My name is Christopher Nelson, and I am a Minnesota prisoner. I have been for about 25 painful years.
Most prisoners in Minnesota suffer in many different ways—mentally, physically and spiritually—but when a prisoner has medical or mental issues or disabilities the systematic neglect quickly becomes abusive.
When we try to seek medical care, reasonable modifications, or adaptive equipment for legitimate disabilities, we always run into staff who are very much prejudiced against prisoners in general, for whatever reasons.
It is an everyday occurrence if a prisoner needs anything from medication for heartburn to any kind of adaptive equipment, to go through a very abrasive and abusive medical staff while trying to explain that we are still actually human beings with legitimate medical needs.
This neglect and abuse are woven into the fabric of a very flawed system that is hidden away from the civilized world with no oversight whatsoever, therefore abuse runs rampant throughout the Minnesota Department of Corrections (MN DOC).
A recent Department of Justice report found they were failing to follow ADA accommodations in the GED education program, but this is just the tip of the iceberg. Over the last 25 or so years, I’ve seen and gone through a great amount of abuse and neglect, but as of late I’ve been moved to a medium-security prison, MCF Moose Lake.
I was wrongly under the impression that the medical care would be better than the horrible care that I have been accustomed to throughout my 25 years at MCF Stillwater. I was horribly misinformed!
I am a prisoner that has several legitimate and documented disabilities, including that I am legally blind and I am in a wheelchair. I have a few things that are considered ADA adaptive equipment that I have spent years fighting for.
The health administrator here at MCF Moose Lake resents that I have such items. He has gone as far as falsifying that the fire marshall found that a hospital-grade wedge pillow with the highest fire standards was a fire hazard. Despite reporting this wasn’t right, staff came and confiscated this pillow.
At this same time period, I was in a two-man cell that was too small for the legal square footage of a wheelchair. Being that I am in a wheelchair and legally blind I am much more vulnerable, and I was requesting under the ADA laws a single cell.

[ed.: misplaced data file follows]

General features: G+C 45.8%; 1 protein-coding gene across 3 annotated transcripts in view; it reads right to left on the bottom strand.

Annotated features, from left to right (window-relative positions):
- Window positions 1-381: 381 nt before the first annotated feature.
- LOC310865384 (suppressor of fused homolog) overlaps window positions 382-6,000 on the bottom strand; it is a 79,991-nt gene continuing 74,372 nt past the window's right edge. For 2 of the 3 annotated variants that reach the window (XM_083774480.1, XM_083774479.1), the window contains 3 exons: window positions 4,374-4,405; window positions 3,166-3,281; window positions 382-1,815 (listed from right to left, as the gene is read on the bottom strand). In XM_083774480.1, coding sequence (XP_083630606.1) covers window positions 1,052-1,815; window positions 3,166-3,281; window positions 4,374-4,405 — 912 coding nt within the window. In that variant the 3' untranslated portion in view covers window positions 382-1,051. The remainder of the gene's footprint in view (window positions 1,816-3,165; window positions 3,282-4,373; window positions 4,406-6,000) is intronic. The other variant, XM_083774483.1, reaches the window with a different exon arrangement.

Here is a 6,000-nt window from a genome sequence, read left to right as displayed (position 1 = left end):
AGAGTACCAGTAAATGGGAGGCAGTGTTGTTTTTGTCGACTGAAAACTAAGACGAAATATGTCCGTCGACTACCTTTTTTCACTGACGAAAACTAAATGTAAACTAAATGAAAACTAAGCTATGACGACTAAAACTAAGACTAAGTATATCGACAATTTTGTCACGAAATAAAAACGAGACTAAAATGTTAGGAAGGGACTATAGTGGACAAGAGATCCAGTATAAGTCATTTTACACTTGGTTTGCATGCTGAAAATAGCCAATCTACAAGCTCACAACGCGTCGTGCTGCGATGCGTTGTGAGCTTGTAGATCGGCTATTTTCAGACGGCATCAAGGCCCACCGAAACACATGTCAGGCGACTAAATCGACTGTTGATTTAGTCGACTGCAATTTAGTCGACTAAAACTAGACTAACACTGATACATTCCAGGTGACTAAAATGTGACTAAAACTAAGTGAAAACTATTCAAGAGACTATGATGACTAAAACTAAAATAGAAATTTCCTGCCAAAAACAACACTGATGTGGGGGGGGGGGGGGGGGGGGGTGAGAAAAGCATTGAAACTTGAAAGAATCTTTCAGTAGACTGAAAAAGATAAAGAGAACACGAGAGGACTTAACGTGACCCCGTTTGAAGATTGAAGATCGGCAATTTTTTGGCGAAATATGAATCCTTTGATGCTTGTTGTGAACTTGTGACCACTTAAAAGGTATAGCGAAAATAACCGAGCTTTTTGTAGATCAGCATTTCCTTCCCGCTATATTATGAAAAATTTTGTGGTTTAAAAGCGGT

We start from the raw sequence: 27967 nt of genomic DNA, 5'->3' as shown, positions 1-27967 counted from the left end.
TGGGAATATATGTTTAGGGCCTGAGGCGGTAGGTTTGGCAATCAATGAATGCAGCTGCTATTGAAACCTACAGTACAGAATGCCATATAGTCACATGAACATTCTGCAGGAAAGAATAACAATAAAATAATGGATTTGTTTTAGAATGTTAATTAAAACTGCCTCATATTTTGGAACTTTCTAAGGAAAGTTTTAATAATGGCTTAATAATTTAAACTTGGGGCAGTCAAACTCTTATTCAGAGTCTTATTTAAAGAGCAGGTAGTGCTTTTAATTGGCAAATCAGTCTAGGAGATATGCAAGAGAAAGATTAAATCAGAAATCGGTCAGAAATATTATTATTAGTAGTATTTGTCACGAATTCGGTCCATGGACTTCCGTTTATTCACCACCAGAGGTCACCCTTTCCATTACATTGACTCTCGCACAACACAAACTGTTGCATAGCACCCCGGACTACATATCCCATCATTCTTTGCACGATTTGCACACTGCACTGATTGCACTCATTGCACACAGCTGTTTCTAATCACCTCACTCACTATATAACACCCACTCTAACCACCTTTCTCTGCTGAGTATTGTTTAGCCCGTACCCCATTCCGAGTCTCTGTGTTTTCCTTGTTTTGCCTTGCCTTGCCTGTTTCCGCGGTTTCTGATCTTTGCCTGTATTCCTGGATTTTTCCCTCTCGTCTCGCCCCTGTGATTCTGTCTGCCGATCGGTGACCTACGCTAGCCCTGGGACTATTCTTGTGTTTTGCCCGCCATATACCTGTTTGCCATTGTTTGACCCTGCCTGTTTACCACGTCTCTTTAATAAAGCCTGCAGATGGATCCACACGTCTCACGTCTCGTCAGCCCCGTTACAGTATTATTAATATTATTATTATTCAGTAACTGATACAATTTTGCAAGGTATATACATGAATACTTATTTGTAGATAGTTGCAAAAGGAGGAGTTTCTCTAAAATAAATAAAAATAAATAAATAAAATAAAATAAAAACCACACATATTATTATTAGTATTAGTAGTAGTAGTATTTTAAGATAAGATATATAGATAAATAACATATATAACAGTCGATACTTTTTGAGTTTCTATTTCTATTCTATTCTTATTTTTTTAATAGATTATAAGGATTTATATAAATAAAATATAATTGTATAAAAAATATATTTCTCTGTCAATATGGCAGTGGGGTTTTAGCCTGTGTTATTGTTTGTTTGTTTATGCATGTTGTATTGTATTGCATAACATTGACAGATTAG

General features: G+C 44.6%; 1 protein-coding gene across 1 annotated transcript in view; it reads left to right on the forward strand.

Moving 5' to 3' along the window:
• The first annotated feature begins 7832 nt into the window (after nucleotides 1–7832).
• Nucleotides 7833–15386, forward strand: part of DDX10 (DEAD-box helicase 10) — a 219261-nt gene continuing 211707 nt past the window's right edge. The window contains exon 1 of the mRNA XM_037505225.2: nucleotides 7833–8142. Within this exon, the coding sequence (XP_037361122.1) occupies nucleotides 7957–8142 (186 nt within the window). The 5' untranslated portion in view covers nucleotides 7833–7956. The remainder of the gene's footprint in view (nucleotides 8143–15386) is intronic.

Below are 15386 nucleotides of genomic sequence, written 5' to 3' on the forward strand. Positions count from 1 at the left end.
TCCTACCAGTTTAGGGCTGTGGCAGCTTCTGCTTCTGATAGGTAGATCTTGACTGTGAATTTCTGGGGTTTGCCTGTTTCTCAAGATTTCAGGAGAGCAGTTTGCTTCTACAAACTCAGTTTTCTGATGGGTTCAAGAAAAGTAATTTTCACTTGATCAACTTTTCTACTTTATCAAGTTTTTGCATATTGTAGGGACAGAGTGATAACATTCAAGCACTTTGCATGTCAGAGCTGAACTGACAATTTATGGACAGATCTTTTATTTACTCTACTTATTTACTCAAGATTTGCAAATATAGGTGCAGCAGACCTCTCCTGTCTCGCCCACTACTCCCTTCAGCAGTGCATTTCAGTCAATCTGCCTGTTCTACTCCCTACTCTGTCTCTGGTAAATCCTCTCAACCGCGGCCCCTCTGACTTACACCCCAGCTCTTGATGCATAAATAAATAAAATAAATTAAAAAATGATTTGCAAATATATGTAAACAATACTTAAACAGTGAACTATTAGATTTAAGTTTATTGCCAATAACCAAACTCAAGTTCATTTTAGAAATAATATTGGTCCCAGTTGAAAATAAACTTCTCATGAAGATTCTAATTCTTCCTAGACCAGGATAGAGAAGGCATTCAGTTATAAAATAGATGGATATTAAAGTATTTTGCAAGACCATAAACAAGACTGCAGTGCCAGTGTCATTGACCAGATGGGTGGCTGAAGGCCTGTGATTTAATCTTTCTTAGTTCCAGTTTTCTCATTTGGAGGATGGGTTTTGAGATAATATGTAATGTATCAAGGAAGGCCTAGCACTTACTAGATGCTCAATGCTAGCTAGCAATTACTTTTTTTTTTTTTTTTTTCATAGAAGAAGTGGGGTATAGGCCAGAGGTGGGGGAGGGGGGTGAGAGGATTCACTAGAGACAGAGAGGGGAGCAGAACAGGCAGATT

Nor do I say I am vulnerable lightly, but through a hard horrible experience. In Stillwater, I was assaulted so badly that I needed to face reconstructive surgery when people demanded I give them my medications. So it is not for no reason I made such a request.
Due to the fact that I was “rocking the boat” and requesting too much, I was moved from the two-man cell to the 5-6-man cell that is used as a “punishment cell” for troublemaking kids straight out of segregation.
This was a retaliatory move that put me, a very vulnerable prisoner. into a much worse and eventually dangerous situation that I am in the process of reporting. As an older man who is legally blind and in a wheelchair I am asked to ensure my own safety while holding many younger people accountable for not playing with or stealing my adaptive equipment, which was very hard to acquire and took outside pressure to acquire.
I am continuing to request this ADA single cell along with a few other very reasonable and very needed ADA requests. These are just a few of the most recent issues. There are many, many others and much worse issues that I and every other MN prisoner face as an everyday fact of life within the MN DOC. This needs to stop!
I, unfortunately, have about 25 years of painful experiences of my own and have been witness to a great amount of others’ suffering also.
I am willing to add to any information you may need and welcome people writing me on jpay or via mail. Please just check if I am still at the location below before writing me at coms.doc.state.mn.us/PublicViewer.
Christopher Nelson’s mailing address is MN. OID. #168732, Minnesota Correctional Facility—Moose Lake, 1000 Lakeshore Drive, Moose Lake, MN 55767
This commentary was made possible through a partnership with Twin Cities Incarcerated Workers Organizing Committee. For more info, visit homeforgoodmn.org.